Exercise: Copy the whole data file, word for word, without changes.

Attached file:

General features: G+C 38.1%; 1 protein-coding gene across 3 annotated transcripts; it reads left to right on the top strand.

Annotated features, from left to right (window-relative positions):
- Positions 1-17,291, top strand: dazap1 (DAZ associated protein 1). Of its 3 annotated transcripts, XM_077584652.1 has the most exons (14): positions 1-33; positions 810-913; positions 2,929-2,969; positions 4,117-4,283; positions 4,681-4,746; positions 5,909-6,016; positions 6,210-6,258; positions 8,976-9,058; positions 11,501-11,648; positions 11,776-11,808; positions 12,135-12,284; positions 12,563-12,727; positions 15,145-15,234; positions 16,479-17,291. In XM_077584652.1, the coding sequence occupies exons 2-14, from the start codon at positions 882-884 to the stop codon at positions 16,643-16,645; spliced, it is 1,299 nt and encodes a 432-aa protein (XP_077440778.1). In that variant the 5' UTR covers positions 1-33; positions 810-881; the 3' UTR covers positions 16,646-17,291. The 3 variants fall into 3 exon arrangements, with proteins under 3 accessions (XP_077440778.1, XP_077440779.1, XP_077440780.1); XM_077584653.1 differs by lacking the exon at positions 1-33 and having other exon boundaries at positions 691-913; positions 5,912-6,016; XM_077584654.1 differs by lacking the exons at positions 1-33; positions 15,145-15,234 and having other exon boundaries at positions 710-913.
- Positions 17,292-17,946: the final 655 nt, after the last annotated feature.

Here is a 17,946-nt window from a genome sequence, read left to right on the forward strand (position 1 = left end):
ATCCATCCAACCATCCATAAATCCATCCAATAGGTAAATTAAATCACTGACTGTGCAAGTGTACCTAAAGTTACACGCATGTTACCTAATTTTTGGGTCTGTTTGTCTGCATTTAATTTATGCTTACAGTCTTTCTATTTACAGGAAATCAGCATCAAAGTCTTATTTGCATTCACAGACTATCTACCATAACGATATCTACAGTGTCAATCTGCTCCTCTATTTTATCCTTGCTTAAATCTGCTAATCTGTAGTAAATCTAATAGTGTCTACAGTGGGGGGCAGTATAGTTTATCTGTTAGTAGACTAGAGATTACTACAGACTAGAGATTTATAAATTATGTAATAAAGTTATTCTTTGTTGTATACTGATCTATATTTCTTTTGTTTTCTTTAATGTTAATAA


General features: G+C 38.1%; 1 protein-coding gene across 3 annotated transcripts; it reads left to right on the top strand.

Annotated features, from left to right (window-relative positions):
- Positions 1-17,291, top strand: dazap1 (DAZ associated protein 1). Of its 3 annotated transcripts, XM_077584652.1 has the most exons (14): positions 1-33; positions 810-913; positions 2,929-2,969; positions 4,117-4,283; positions 4,681-4,746; positions 5,909-6,016; positions 6,210-6,258; positions 8,976-9,058; positions 11,501-11,648; positions 11,776-11,808; positions 12,135-12,284; positions 12,563-12,727; positions 15,145-15,234; positions 16,479-17,291. In XM_077584652.1, the coding sequence occupies exons 2-14, from the start codon at positions 882-884 to the stop codon at positions 16,643-16,645; spliced, it is 1,299 nt and encodes a 432-aa protein (XP_077440778.1). In that variant the 5' UTR covers positions 1-33; positions 810-881; the 3' UTR covers positions 16,646-17,291. The 3 variants fall into 3 exon arrangements, with proteins under 3 accessions (XP_077440778.1, XP_077440779.1, XP_077440780.1); XM_077584653.1 differs by lacking the exon at positions 1-33 and having other exon boundaries at positions 691-913; positions 5,912-6,016; XM_077584654.1 differs by lacking the exons at positions 1-33; positions 15,145-15,234 and having other exon boundaries at positions 710-913.
- Positions 17,292-17,946: the final 655 nt, after the last annotated feature.

Here is a 17,946-nt window from a genome sequence, read left to right on the forward strand (position 1 = left end):
ATCCATCCAACCATCCATAAATCCATCCAATAGGTAAATTAAATCACTGACTGTGCAAGTGTACCTAAAGTTACACGCATGTTACCTAATTTTTGGGTCTGTTTGTCTGCATTTAATTTATGCTTACAGTCTTTCTATTTACAGGAAATCAGCATCAAAGTCTTATTTGCATTCACAGACTATCTACCATAACGATATCTACAGTGTCAATCTGCTCCTCTATTTTATCCTTGCTTAAATCTGCTAATCTGTAGTAAATCTAATAGTGTCTACAGTGGGGGGCAGTATAGTTTATCTGTTAGTAGACTAGAGATTACTACAGACTAGAGATTTATAAATTATGTAATAAAGTTATTCTTTGTTGTATACTGATCTATATTTCTTTTGTTTTCTTTAATGTTAATAA